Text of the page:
New Data Exposes the Best and Worst Customer Conversion Channels [Infographic]

This post originally appeared on the Sales section of Inbound Hub. To read more content like this, subscribe to Sales.

If you’re a sales or marketing leader, you’ve probably already wrapped up strategy planning for 2015. (Or you might still be in the thick of it if time hasn’t been on your side. No judgment — I’ve been there.) But a new infographic from Implisit which reveals the most and least effective channels for customer conversion might prompt you to crack the newly approved plans open once more and make a few revisions.

For instance, if you intend on finding customers through events and purchased lead lists in the new year, you might want to think again, as these channels had the lowest lead to conversion rate of 14 options. On the opposite end of the spectrum were Facebook and Twitter, company website, and referrals, the last of which blew all other channels out of the water with 3.63% of leads converting to customers. These same avenues were also far more likely to result in closed-won vs. closed-lost deals.

The research also breaks down conversion rates by sales stage. Interestingly, although webinars are the third most effective method for converting leads to opportunities, they are the third least effective channel for converting those opportunities into leads. Lesson: webinars should be used only as top- or middle-of-the-funnel tactics.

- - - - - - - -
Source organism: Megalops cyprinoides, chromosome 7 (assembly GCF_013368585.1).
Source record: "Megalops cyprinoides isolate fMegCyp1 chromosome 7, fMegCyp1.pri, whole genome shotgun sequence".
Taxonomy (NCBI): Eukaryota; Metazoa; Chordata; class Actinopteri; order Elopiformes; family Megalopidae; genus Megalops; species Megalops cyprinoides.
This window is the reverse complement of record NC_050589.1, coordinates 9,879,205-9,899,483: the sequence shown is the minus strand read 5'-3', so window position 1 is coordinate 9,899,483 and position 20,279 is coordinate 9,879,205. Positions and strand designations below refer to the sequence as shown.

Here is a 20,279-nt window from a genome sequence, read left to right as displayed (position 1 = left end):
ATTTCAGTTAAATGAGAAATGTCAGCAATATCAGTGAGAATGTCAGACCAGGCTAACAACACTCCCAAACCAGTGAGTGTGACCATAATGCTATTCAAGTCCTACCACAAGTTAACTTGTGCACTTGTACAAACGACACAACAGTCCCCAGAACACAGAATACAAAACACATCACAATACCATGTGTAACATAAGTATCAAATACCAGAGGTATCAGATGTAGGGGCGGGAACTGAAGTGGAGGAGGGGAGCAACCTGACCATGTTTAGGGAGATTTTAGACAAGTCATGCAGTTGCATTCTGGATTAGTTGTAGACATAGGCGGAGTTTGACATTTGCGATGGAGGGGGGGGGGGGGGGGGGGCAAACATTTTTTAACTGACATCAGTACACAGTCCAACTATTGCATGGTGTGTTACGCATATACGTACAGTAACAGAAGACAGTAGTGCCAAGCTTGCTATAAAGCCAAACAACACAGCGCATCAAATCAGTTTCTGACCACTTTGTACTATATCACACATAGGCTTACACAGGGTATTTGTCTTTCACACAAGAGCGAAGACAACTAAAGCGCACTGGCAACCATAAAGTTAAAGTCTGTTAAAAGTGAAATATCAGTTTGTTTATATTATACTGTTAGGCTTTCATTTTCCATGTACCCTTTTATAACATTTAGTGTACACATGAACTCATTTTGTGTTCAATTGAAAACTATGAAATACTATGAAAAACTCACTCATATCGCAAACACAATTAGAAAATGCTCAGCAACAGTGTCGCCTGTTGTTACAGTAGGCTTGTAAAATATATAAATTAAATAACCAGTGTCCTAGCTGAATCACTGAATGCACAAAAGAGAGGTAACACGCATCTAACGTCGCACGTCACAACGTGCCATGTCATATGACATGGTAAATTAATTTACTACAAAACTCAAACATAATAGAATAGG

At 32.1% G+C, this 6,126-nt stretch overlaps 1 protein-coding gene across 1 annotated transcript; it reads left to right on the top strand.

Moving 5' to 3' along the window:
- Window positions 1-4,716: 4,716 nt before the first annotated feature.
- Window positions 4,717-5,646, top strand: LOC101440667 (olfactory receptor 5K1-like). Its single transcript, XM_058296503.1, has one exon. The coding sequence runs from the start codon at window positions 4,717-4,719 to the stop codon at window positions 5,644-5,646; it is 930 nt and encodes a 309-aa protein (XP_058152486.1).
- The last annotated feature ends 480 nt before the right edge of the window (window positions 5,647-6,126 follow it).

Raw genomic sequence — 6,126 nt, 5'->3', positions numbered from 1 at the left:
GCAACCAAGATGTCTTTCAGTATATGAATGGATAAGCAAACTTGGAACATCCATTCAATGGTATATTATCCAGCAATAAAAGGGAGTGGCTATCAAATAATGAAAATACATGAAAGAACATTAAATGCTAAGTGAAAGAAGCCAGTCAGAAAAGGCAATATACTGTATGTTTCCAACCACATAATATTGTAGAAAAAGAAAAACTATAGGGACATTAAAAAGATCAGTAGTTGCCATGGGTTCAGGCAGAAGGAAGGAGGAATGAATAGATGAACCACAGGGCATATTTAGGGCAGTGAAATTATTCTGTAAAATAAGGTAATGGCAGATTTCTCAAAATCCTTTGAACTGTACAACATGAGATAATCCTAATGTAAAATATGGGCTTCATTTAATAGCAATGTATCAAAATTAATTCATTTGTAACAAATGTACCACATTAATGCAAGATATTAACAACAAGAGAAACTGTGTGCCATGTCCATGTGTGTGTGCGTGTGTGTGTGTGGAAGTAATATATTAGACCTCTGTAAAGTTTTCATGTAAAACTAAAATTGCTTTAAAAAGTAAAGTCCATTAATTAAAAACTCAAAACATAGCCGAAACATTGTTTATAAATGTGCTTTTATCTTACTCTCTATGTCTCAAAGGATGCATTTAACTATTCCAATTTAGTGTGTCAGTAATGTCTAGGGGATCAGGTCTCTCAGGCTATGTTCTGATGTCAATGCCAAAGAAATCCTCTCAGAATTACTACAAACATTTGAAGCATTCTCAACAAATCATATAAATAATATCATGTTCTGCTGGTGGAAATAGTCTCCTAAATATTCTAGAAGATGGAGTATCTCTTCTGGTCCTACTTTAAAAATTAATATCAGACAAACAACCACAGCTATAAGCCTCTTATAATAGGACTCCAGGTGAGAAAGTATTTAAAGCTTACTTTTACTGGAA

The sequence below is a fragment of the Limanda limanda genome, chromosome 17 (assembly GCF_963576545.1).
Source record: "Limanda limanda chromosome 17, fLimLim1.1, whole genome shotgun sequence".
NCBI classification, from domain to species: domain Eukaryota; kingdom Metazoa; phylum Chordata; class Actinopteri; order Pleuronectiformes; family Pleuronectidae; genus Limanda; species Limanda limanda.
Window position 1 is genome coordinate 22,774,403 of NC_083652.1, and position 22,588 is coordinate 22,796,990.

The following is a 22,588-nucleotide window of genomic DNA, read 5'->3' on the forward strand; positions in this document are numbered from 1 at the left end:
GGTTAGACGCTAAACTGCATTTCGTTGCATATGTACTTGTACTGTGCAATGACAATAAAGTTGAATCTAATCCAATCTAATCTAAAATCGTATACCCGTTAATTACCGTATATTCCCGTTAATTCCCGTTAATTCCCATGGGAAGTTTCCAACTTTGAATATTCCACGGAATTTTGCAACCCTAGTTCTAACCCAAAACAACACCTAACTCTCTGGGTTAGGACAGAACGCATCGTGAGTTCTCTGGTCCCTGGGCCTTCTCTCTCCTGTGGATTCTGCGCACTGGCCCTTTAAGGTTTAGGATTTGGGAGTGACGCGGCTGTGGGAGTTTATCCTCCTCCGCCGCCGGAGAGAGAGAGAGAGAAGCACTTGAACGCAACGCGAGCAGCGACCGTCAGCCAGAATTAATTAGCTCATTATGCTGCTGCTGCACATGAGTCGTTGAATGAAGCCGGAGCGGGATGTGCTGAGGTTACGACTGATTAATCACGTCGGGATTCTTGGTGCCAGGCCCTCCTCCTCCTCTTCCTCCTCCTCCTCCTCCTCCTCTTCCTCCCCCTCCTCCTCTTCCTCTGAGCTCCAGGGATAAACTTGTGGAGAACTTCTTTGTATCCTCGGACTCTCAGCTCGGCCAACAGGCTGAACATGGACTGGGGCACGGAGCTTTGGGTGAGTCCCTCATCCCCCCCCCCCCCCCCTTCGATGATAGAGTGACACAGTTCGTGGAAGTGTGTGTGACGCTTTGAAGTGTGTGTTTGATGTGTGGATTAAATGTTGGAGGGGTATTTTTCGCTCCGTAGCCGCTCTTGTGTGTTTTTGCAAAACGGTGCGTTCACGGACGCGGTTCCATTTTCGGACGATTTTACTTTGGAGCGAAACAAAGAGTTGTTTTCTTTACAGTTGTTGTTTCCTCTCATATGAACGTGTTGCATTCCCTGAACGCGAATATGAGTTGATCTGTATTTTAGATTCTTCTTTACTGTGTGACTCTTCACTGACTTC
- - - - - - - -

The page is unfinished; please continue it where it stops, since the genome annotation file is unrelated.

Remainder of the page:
As for the benchmarks? The companies in Implisit’s study converted 13% of their leads into opportunities, and 6% of opportunities to customers. The average amount of time it took to turn a lead into an opportunity was 84 days, but it took 18 days to transform an opportunity into a customer. How does your organization compare?

Take your time perusing this infographic — it’s positively brimming with data.

via New Data Exposes the Best and Worst Customer Conversion Channels [Infographic].

(BW:  Some very surprising stats here.  Seriously in favor of content marketing.  Conventional marketing is seriously flawed.)

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About Bob Warfield

Here's my bio: http://www.smoothspan.com/management.html
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